The summer of 1598 was one of ill omens and strange rumors. Stories of livestock born twisted and sickly, of children born… wrong. Juries of carrion crows spiraling through the air in such numbers as to blot out the sun. Marked decreases in rainfall, and increased numbers of vermin and pests. Things only got worse when the wheel of seasons turned to autumn. Crops suffered from blights and drought. Famine scoured the land from the mountains in the East to the ocean in the West. Monstrous creatures, some not seen in millenia, some never seen before at all, began to stalk the land. As the Imperial Legions massed in the East, plagues sprang up, horrifying fevers that liquified the flesh and turned the blood to pus.

The Harrowing had begun.

It has been a generation since the Gods turned their faces from humanity. Twenty-five years of warfare, disease, and privation. Civilization has devolved into squabbling masses of desperate people simply trying to survive. The cities and nation-states of before…most have endured in some diminished form, but more than one has fallen to the constant tribulations. The majority of smaller settlements are gone, scoured clean by the plagues and worse, or inhabited only by bandits and ragged survivors wary of outsiders.

The land itself is as decayed as the populace—thriving river valleys have flooded into vast swamps, or their rivers have dried up and left nothing but stones, twisted trees, and bloodthirsty creatures that hunt the unwary. Prairies and grasslands are now deserts and trackless wastes. Even the oceans are unsafe between massive storms and horrors crawling from the depths to attack coastal communities.

Those who remember the time before the Harrowing assume this to be the End of Days. Their efforts to preserve culture and society, to say nothing of hope, often seem misguided, or pitifully ineffective. In contrast, those born to the world as it are often ruthlessly pragmatic, or at the very least incredulous of the stories of plenty from bygone eras.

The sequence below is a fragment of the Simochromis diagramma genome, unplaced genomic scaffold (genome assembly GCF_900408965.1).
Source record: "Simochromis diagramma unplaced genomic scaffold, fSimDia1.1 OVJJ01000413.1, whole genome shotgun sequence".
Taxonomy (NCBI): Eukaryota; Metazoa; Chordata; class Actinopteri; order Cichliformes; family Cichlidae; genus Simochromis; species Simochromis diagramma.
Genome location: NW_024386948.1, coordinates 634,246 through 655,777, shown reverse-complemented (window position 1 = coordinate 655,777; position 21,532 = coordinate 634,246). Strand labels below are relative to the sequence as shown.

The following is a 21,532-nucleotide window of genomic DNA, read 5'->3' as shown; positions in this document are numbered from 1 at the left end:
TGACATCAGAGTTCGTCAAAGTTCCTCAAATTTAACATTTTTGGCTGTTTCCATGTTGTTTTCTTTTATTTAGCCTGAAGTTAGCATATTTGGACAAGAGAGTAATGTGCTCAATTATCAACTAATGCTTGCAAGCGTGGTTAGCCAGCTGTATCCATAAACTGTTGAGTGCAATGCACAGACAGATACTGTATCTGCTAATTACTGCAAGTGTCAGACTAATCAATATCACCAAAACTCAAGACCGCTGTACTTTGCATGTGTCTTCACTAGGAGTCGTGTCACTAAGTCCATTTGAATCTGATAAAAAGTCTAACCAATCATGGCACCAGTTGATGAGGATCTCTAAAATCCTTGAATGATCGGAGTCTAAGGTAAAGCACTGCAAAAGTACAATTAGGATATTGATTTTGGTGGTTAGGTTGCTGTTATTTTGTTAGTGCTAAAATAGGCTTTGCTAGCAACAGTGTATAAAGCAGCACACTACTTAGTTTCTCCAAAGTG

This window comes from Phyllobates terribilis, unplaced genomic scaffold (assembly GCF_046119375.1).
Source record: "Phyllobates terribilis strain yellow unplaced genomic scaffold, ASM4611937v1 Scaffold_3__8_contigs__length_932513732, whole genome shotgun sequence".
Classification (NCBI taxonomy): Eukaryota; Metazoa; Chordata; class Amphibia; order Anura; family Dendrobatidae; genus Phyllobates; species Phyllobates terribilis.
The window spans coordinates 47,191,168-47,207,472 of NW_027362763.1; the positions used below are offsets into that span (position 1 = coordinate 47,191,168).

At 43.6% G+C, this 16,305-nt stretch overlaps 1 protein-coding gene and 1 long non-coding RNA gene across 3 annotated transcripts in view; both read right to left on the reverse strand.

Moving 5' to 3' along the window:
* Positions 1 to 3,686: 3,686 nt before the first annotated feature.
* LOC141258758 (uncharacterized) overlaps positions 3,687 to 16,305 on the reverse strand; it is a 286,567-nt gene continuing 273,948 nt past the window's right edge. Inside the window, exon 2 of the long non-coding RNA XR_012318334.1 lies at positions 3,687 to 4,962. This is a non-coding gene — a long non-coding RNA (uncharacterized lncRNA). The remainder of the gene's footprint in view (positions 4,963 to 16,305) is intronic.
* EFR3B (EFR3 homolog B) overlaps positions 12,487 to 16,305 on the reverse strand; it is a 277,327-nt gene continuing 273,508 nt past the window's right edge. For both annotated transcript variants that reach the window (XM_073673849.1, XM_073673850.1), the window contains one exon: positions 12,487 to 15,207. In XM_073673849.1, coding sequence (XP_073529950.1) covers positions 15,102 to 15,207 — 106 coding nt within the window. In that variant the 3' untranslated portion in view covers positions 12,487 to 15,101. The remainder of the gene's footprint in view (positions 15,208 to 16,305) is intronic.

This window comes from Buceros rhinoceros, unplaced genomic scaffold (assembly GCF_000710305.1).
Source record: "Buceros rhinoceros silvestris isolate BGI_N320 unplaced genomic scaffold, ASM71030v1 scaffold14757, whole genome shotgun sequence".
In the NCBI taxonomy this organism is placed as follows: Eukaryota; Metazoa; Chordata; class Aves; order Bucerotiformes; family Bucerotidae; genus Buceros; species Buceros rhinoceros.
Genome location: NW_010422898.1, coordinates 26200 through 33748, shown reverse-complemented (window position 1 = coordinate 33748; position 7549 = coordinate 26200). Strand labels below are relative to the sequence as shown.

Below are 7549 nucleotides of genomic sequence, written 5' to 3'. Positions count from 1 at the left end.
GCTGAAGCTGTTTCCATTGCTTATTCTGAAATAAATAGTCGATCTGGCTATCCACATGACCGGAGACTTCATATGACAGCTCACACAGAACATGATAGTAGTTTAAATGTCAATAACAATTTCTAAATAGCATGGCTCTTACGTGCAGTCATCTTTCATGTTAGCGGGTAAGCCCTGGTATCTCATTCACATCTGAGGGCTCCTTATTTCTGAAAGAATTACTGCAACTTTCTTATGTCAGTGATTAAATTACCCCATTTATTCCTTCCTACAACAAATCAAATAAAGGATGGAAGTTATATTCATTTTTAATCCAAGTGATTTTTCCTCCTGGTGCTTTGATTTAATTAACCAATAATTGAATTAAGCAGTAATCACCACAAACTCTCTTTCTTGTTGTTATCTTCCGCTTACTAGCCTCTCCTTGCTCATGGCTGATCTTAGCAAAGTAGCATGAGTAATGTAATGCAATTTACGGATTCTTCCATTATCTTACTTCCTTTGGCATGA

Today, in 1624, life is struggle. Venal nobles squeeze destitute commoners for every morsel of food they can. Hollow-eyed priests offer empty promises to silent gods. Demons walk the land disguised as people, and the dead do not lay quiet in their graves.

On the border between the Ayanian Empire and the Eilstern Demesnes sits the fallen kingdom of Valathia, and the broken down village of Grauhaken. Folks from all across the face of Haven, from all walks of life, have found their way to this place. Some come for commerce and trade. Others flee their pasts, seeking sanctuary or penance. Others claim that they have been called here by a blessed apparition—a faceless nun appearing to them and guiding their steps. Grauhaken sits on the banks of the Deadwind River, between the dark and twisted trees of the Grimwold and the towering peaks of the Bleakstone Mountains. And there, high in those austere and brooding peaks, perches Castle Hexenstein…